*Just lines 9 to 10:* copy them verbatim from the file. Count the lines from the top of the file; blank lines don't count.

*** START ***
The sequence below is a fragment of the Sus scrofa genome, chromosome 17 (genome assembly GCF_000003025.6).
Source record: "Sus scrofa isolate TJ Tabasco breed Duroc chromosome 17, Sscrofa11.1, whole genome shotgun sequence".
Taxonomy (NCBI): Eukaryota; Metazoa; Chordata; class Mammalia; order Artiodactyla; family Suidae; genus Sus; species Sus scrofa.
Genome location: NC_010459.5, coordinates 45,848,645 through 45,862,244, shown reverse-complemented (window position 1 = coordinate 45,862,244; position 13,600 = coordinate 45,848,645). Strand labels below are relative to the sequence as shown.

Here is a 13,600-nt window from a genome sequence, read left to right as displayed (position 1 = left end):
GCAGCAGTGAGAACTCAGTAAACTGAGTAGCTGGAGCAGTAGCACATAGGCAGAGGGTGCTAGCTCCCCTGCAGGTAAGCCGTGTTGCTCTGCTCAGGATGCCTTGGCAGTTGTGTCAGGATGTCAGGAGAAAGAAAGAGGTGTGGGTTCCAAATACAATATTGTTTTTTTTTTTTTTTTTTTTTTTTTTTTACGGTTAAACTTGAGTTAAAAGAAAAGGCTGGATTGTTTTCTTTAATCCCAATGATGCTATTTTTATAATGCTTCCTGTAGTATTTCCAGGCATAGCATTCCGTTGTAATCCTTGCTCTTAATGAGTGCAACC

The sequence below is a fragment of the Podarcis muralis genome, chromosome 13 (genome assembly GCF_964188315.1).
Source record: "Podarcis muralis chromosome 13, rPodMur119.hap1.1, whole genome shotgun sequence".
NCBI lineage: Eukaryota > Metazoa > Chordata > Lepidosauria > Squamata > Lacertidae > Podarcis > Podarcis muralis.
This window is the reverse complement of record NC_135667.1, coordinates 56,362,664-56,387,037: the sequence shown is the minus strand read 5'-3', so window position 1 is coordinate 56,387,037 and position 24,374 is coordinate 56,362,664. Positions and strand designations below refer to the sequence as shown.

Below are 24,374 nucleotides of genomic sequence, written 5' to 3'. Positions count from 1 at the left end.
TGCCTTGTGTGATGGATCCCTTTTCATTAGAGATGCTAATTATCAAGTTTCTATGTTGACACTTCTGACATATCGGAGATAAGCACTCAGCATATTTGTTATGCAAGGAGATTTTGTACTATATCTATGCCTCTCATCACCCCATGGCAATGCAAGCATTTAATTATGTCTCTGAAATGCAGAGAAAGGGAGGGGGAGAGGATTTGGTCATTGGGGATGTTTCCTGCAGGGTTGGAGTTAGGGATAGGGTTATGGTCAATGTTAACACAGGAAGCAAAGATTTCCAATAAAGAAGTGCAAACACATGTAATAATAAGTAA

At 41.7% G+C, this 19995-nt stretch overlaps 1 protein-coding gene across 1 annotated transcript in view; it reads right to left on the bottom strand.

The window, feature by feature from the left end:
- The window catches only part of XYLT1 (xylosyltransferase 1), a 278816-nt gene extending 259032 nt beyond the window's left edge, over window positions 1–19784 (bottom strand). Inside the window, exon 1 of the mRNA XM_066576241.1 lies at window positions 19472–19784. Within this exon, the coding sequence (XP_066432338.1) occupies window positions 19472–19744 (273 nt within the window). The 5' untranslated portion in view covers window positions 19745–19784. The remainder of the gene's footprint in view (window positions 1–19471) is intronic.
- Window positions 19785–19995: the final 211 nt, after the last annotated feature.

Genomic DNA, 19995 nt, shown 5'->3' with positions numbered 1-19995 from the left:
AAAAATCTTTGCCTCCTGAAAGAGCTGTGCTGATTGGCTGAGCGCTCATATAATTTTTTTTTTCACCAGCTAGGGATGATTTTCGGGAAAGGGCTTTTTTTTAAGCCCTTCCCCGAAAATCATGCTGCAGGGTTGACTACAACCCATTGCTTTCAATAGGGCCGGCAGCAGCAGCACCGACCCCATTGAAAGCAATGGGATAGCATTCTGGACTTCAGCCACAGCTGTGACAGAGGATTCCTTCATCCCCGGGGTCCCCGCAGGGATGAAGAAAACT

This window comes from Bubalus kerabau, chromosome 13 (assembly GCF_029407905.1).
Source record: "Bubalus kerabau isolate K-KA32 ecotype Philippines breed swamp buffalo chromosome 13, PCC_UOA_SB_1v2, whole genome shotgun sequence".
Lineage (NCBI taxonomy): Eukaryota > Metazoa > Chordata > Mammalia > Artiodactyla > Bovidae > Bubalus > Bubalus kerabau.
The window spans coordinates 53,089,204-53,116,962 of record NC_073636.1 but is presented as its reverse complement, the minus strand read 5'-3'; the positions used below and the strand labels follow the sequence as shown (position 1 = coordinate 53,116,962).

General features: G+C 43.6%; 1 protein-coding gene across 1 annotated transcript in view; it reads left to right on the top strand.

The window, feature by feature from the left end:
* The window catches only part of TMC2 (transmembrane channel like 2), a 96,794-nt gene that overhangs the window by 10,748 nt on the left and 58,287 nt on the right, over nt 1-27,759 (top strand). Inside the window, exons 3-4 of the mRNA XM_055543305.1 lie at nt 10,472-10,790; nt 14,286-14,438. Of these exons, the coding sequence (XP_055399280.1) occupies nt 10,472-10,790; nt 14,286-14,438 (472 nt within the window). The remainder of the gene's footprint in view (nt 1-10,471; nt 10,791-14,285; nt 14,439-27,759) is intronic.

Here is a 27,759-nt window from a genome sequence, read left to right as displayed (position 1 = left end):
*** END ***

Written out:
NCBI lineage: Eukaryota > Metazoa > Chordata > Lepidosauria > Squamata > Lacertidae > Podarcis > Podarcis muralis.
This window is the reverse complement of record NC_135667.1, coordinates 56,362,664-56,387,037: the sequence shown is the minus strand read 5'-3', so window position 1 is coordinate 56,387,037 and position 24,374 is coordinate 56,362,664. Positions and strand designations below refer to the sequence as shown.